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I’ve sometimes wondered what it would take to get a guy like Dana Milbank to wipe the smirk off his face and get genuinely outraged.  Now I know: listening in on a call with the finance lobby.

On Tuesday, the American Financial Services Association even held a conference call with reporters to update them on its efforts — successful so far — to torpedo plans for a new Consumer Financial Protection Agency, which would protect people from the sort of lending abuses that led to last year’s implosion.

….”It looks more and more like Senate banking won’t take it up until January or February, and with next year being an election year, that does raise the concern level,” [Bill] Hempler reported with satisfaction. “This could delay the overall effort.” Or, with a bit of luck, kill it outright.

….In Tuesday’s conference call, AFSA’s executives offered the many familiar reasons why government regulations are bad….But the argument most likely to prevail for the financial firms on Capitol Hill was offered by Chris Stinebert, the trade group’s chief. “Especially now, when we’re in a very, very sensitive time, when the capital markets are just starting to recover,” he said, “introducing a high level of uncertainty in the marketplace could be very detrimental.”

Or, to put it another way: Don’t regulate us now because the economy is still suffering from the mess we made because we weren’t regulated the last time. Chutzpah, it appears, is recession-proof.

In other finance lobby news, Simon Johnson reads and explains a new research report from Morgan Stanley insisting that increased capital requirements for large banks would be a terrible thing for the economy:

The bottom line, translated: let us adjust our balance sheets (downwards to some degree) and continue with our existing business models (including unconstrained bonuses), and we will bring you back to growth eventually.  If you mess with us, unemployment will stay high for a long time.  And any future crises that may befall us are just a cost of doing business, and making us whole is just what you have to do.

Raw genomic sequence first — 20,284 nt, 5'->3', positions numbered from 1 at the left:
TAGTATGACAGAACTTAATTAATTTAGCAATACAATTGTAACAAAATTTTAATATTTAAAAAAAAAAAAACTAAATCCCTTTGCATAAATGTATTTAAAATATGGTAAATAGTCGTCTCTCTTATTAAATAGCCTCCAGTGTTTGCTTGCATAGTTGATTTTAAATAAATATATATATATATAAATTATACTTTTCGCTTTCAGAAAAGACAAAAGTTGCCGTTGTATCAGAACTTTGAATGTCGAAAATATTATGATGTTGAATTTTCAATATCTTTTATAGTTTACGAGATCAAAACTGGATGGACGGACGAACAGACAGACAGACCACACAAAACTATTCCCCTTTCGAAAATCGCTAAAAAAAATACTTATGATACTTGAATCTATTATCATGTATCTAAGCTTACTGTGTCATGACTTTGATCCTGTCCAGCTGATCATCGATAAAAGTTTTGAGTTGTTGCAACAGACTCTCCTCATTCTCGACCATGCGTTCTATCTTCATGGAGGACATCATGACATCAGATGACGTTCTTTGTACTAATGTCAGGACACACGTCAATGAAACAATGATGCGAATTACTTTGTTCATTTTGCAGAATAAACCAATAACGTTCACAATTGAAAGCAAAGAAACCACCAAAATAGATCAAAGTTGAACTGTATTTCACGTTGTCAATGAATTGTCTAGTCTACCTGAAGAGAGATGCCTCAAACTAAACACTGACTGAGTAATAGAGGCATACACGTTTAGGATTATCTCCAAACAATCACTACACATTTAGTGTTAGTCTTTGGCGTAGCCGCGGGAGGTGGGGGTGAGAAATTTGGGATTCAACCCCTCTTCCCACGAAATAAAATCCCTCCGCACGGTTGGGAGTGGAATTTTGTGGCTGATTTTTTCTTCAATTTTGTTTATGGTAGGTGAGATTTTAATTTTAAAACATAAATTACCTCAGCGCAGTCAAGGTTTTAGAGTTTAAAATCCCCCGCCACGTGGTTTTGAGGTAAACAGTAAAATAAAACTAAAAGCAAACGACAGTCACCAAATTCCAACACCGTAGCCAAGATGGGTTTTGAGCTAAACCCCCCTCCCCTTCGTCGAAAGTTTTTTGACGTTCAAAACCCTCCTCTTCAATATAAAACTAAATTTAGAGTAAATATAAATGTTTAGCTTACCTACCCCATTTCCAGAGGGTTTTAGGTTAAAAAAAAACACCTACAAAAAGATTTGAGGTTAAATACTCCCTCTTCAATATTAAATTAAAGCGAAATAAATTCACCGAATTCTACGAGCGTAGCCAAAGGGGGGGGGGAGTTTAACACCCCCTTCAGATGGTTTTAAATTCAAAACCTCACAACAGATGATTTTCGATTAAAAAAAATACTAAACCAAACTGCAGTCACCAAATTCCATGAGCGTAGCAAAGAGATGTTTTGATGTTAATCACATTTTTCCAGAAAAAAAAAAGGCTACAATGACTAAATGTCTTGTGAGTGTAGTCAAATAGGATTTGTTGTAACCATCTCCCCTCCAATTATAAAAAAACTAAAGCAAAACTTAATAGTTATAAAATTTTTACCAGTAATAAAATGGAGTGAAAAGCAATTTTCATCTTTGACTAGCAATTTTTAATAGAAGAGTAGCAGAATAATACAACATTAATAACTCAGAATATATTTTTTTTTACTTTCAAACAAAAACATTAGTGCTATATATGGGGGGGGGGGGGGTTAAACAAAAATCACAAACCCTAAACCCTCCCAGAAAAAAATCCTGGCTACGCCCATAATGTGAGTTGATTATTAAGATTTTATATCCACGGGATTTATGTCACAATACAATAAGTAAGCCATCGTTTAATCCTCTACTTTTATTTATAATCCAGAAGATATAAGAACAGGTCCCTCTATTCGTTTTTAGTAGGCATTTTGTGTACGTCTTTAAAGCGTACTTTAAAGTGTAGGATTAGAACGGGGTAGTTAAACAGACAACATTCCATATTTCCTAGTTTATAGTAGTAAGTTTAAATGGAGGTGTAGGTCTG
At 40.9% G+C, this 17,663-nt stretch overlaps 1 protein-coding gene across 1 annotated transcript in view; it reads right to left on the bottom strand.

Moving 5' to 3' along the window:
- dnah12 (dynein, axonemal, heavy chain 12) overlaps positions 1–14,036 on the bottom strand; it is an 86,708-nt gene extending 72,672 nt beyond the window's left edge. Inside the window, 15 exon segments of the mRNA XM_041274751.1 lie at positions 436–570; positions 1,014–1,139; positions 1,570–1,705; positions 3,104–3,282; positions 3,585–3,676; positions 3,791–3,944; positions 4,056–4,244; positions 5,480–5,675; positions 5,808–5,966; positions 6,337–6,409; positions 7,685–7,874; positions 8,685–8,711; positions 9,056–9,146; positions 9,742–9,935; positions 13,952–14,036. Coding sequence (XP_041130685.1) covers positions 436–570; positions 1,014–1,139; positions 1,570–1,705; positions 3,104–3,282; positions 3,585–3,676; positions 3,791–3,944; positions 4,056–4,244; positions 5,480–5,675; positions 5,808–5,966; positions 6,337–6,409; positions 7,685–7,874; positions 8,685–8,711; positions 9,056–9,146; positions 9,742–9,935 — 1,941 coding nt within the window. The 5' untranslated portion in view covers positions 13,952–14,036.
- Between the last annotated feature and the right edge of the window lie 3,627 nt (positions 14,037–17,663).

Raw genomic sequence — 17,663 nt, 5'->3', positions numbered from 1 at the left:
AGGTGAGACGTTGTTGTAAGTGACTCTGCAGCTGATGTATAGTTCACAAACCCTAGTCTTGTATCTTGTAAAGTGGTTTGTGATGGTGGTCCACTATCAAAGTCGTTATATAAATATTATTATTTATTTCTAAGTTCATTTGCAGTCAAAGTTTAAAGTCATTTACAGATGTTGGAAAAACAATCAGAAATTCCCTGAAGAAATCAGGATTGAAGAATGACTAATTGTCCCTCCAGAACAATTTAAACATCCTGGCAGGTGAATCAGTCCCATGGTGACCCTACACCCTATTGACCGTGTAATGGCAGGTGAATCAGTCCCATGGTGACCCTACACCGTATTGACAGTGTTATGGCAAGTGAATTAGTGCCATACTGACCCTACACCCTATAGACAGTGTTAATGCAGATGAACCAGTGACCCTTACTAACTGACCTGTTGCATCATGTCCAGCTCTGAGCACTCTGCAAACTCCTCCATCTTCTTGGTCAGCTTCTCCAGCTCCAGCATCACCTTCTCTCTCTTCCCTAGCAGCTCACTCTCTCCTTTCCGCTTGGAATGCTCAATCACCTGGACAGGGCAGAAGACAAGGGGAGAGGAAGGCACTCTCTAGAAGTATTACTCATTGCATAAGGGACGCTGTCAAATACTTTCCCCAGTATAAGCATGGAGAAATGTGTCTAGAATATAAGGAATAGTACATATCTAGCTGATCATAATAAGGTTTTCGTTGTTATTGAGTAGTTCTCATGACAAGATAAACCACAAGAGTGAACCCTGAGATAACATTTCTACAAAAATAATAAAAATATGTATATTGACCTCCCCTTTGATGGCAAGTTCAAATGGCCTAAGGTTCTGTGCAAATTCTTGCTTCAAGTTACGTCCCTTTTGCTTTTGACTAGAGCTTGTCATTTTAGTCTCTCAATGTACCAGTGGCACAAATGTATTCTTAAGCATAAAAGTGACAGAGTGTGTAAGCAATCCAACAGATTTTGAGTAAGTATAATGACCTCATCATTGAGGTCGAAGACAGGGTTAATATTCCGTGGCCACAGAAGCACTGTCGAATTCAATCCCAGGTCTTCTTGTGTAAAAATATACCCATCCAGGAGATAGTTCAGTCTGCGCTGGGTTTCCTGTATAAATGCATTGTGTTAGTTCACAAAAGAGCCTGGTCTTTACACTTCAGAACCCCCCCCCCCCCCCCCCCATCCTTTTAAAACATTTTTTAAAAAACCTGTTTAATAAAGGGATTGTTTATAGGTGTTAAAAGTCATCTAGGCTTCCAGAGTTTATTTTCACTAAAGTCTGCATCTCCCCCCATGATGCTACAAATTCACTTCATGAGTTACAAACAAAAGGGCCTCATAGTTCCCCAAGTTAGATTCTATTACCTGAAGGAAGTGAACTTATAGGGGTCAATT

All this lobbying and more1 will be crashing down on the United States Congress soon, insisting that any but the most anodyne new regulations will wipe out the economy, wreck the banking system, and turn the country over to the Chinese with barely a whimper.  They will be eagerly assisted by Fox News, the entire Republican Party,2 the Wall Street Journal, the business community, and — in a tremendous irony — tea partiers of all stripes, who will somehow be gulled into believing that good, hardworking bankers are under attack from the same malign forces that are trying to kill grandma.  Raise your hand if you think a majority of our members of Congress have the stones to stand up to this.

1And by more, yes, I mean tidal waves of campaign cash.

2Plus, as several commenters have mentioned, a dispiritingly large portion of the Democratic Party.

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We've never been very good at being conservative.

And usually, that serves us well in doing the ambitious, hard-hitting journalism that you turn to Mother Jones for. But it also means we can't afford to come up short when it comes to scratching together the funds it takes to keep our team firing on all cylinders, and the truth is, we finished our budgeting cycle on June 30 about $100,000 short of our online goal.

This is no time to come up short. It's time to fight like hell, as our namesake would tell us to do, for a democracy where minority rule cannot impose an extreme agenda, where facts matter, and where accountability has a chance at the polls and in the press. If you value our reporting and you can right now, please help us dig out of the $100,000 hole we're starting our new budgeting cycle in with an always-needed and always-appreciated donation today.

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